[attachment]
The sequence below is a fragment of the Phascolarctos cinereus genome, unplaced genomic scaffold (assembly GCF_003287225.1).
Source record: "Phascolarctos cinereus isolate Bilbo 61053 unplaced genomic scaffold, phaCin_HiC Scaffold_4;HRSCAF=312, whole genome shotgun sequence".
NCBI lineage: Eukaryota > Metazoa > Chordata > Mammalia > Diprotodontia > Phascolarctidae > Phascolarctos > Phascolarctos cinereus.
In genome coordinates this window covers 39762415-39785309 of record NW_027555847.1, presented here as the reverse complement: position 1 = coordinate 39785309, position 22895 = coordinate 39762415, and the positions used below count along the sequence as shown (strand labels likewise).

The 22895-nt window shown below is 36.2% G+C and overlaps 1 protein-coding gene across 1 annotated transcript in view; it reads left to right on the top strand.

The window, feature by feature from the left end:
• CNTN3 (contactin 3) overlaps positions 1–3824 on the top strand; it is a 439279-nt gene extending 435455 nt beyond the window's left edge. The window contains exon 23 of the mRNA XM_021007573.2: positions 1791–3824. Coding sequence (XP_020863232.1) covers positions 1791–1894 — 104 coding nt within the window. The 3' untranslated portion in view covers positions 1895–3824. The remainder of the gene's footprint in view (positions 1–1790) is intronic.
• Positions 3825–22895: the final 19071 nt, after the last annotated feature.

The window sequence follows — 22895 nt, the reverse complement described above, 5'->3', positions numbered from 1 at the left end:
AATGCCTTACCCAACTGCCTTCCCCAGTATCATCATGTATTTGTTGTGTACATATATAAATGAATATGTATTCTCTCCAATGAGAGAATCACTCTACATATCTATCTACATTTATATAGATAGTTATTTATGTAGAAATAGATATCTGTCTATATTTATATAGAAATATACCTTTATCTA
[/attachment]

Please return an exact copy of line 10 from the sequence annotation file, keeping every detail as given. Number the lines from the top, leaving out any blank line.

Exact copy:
AATGCCTTACCCAACTGCCTTCCCCAGTATCATCATGTATTTGTTGTGTACATATATAAATGAATATGTATTCTCTCCAATGAGAGAATCACTCTACATATCTATCTACATTTATATAGATAGTTATTTATGTAGAAATAGATATCTGTCTATATTTATATAGAAATATACCTTTATCTA